Written by IainB
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Wednesday, 16 May 2012

image for People would rather be punched in the face than go to the dentist
Hold still while I extract as much money as I can

Britain is facing a bad teeth epidemic, and the Dentist Industry Watchdog, InterDent, has placed the blame firmly at the feet of dentists.

"They're very expensive," said Ian Sizer, Press Officer for InterDent. "In a recent survey, people with toothache would rather be punched in the face in the hope of dislodging the tooth, than visit the dentist."

There are schemes and plans available to minimise the cost of going to the dentist, but many people don't think of their teeth unless they hurt, and view these plans as a waste of money.

"A lot of them cost more than a drug habit," said Sizer. "And to be fair, it's probably cheaper to have a meth addiction than pay for one. At least with a meth addiction you don't have any teeth to worry about."

InterDent would like a change in the way that dentists operate their businesses to encourage more people to have healthy teeth.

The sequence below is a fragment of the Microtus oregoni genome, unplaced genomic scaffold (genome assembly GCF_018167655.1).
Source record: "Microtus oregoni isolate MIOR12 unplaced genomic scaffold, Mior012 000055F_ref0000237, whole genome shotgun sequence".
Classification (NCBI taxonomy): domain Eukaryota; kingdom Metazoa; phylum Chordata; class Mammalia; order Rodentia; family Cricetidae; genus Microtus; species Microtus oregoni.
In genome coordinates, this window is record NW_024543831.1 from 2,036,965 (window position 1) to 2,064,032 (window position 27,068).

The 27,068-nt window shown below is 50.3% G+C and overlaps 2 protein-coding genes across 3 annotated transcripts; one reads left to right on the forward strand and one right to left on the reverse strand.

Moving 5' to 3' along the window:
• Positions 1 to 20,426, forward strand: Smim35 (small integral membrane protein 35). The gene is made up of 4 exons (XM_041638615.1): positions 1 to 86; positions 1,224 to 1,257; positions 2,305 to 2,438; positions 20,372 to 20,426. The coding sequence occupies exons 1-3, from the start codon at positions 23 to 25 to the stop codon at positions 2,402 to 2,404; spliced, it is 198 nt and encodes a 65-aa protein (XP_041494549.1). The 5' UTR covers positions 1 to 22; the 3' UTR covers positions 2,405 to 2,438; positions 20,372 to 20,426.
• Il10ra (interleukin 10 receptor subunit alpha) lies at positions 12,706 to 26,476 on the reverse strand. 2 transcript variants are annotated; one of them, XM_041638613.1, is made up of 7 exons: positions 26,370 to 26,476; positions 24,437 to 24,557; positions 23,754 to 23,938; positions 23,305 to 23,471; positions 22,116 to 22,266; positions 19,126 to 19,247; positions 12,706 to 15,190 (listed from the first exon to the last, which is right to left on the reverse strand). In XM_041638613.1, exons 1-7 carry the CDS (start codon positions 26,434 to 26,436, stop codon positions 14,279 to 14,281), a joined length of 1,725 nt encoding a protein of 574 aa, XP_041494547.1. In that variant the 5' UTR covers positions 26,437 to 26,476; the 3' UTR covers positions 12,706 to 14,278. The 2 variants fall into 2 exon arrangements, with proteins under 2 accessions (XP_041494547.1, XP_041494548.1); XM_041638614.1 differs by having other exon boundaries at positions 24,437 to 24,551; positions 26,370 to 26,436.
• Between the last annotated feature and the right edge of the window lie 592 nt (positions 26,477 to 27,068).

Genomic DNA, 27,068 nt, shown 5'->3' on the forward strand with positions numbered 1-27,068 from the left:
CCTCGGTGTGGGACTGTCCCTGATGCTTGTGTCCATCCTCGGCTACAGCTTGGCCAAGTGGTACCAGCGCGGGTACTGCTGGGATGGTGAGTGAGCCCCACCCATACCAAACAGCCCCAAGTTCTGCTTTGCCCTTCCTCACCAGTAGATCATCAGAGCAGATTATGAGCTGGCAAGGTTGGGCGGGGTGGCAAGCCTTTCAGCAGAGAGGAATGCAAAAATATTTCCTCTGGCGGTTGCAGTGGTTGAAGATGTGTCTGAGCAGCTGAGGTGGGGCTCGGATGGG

"Currently, dentists insist on signing people up to regular check-ups," said Sizer. "There appears to be no consistency in how often these are. They range from monthly to annually, with every possible duration in between."

On top of this, there are additional costs that are not covered by dental plans, such as hygienists, which dentists insist are a vital part of any check-up.

Denis Taal defended his profession.

"Being a dentist isn't all about having a few nice houses, a holiday home in the Algave and a brand new BMW every six months," he said. "Although, I admit it's a major attraction. No. It's about maintaining the nation's teeth. Different people have different requirements, and we adjust plans accordingly. For instance, if somebody looks fairly wealthy, they can probably do a monthly check-up, whereas if it looks like they will default, we'll do it yearly, and sign them up to a monthly direct debit to make sure they can't escape. And to spread the payment, of course."

InterDent want the dentist to be like other health services, visited as and when an individual deems it necessary.

"If I've got toothache," said Sizer. "I want to be able to choose the dentist I visit, based on price, location, etc. As I would tyres for my car. I wouldn't expect the tyre firm to want to have a quick look at my tyres every month and charge me twenty quid for the privilege. Even if it would spot balding before it became dangerous."

Dentists have offered to show Sizer the difference between a good dentist and a punch in the jaw.

"Just for comparison," said Taal.

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The story above is a satire or parody. It is entirely fictitious.

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